Williams v. Roffey Bros. & Nicholls is a significant case that expanded the understanding of consideration, particularly in the context of existing contractual obligations. This case introduced the doctrine of practical benefit and established that, under certain circumstances, performance of an existing contractual duty can serve as valid consideration.

In this case, Roffey Bros. were contractors hired to renovate a block of flats. Williams was a subcontractor responsible for carpentry work. Roffey Bros. ran into financial difficulties and were concerned that they might not complete the project on time, potentially incurring penalties. Williams was also facing financial difficulties and was at risk of not completing his subcontracted work.

Roffey Bros. made a promise to Williams to pay him an additional sum if he could complete the work on time. Williams did complete the work on schedule, but Roffey Bros. then refused to pay the additional amount, arguing that there was no consideration for the promise because Williams was merely performing an existing contractual duty.

The Court of Appeal held that the promise to pay Williams the additional sum was enforceable. They reasoned that there was a practical benefit to Roffey Bros. in ensuring that Williams completed the work on time. The court established the principle that if a promisor obtains a practical benefit from the promisee's performance, even if it involves a pre-existing contractual duty, the performance can constitute valid consideration.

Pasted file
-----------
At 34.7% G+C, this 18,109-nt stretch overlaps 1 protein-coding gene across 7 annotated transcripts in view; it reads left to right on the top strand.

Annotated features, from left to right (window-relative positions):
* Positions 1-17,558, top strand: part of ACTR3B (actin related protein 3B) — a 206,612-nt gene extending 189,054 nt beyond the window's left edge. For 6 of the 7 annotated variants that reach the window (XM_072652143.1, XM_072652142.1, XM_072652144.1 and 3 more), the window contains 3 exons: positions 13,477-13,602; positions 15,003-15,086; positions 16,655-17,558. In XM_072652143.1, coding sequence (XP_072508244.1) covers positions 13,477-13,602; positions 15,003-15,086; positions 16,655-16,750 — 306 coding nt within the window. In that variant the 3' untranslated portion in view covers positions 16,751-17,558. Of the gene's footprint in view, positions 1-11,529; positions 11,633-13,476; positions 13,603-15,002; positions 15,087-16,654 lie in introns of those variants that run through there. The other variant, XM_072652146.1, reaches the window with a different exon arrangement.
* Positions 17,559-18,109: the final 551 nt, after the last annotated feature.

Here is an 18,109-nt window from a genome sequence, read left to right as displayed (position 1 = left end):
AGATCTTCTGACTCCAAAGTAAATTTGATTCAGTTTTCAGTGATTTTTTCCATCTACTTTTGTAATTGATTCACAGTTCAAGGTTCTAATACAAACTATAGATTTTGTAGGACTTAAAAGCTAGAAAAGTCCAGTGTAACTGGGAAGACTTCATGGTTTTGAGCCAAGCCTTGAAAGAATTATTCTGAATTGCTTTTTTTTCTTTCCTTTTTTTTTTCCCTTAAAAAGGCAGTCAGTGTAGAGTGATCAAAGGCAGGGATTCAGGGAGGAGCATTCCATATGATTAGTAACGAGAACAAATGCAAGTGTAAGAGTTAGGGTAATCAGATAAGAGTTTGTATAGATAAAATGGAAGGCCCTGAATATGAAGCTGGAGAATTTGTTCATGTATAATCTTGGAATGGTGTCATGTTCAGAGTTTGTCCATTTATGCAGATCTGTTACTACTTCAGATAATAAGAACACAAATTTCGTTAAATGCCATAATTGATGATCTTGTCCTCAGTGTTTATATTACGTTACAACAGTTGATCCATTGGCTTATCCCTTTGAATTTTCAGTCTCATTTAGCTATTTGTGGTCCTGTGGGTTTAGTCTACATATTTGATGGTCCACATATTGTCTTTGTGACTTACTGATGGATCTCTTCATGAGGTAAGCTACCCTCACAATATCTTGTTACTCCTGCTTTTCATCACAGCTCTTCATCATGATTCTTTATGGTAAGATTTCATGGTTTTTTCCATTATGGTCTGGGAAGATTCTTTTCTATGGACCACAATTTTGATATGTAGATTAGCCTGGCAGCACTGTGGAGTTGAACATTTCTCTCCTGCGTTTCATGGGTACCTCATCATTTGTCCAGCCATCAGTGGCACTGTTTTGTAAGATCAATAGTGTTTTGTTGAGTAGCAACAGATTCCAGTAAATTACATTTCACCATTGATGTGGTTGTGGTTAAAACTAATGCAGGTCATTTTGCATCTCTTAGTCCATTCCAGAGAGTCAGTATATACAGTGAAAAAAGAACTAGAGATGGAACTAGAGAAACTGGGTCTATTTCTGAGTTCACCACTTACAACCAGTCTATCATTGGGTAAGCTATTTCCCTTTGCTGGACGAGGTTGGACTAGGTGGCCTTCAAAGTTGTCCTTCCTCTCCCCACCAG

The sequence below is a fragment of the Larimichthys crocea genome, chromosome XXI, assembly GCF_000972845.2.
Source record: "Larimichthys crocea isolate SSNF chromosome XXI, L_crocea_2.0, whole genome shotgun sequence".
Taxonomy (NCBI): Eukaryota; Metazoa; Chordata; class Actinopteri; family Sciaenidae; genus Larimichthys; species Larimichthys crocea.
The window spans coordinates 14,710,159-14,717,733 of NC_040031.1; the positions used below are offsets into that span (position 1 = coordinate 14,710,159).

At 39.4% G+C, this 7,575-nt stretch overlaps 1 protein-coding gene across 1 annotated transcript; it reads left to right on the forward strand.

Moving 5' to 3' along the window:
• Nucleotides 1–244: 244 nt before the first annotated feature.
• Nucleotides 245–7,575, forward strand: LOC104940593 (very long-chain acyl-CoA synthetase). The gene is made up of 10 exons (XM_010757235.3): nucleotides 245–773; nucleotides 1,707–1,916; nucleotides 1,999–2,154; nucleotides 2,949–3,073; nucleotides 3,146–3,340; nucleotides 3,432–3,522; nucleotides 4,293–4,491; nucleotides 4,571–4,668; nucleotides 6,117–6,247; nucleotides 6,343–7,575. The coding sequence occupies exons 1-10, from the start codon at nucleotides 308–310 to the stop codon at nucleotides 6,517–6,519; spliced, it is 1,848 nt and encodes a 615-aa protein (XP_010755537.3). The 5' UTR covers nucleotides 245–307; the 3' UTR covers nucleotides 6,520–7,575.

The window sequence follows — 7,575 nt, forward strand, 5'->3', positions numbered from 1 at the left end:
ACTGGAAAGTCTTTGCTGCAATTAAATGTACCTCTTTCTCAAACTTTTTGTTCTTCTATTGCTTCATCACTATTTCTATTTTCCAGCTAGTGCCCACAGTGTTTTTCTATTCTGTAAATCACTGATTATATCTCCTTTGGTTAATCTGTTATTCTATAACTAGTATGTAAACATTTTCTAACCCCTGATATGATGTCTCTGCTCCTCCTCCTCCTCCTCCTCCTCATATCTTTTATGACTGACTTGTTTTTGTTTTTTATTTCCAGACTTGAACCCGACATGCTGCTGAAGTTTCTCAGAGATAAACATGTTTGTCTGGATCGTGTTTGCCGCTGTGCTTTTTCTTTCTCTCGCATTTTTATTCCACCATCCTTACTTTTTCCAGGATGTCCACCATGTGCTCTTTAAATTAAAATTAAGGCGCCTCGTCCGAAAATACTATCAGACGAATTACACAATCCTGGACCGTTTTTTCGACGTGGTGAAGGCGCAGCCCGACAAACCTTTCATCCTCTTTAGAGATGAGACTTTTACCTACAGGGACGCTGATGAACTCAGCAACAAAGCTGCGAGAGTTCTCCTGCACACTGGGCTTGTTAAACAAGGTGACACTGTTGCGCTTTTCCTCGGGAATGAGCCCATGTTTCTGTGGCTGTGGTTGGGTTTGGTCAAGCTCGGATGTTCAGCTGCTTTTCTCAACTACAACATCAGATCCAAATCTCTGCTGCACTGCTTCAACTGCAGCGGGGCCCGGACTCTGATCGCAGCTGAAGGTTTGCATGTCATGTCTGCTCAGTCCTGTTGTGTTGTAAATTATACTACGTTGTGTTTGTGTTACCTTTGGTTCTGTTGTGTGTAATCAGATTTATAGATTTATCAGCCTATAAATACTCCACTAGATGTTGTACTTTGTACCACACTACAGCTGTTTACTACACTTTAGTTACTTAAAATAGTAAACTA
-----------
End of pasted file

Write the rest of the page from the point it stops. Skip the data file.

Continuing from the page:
Glidewell LJ set out that if:

  1. There is a contract for goods or services between A and B
  2. And A cannot perform as promised
  3. And B agrees to pay more for the performance
  4. From which B obtains a benefit, or obviates a disbenefit (meaning avoids a bad thing)
  5. And there is no evidence of fraud or duress by A to obtain the promise from B
  6. Then this can amount to consideration for that promise from B

The Williams v. Roffey Bros. case is particularly important because it expanded the traditional view of consideration, recognising that in some cases, practical benefits can constitute valid consideration. It illustrates the flexibility of the law in adapting to different circumstances and underscores the importance of looking at the overall context when determining the presence of consideration in a contract.


Hopefully this article cleared up any confusion you might have on consideration. Please feel free to leave a comment if there's anything you'd like clarifying!



The information provided in this blog post is based on the research I carried out for my law degree which I completed in 2020. I accept no responsibility for errors or omissions. Legal principles and interpretations may change over time, and the content presented here may not reflect the most current developments in UK contract law. This information is intended for general informational purposes only and should not be considered as legal advice or relied upon as a substitute for professional legal counsel. For the most up-to-date and accurate legal information or advice, it is advisable to consult with a qualified legal professional who is knowledgeable about the latest legal developments and can provide guidance specific to your situation.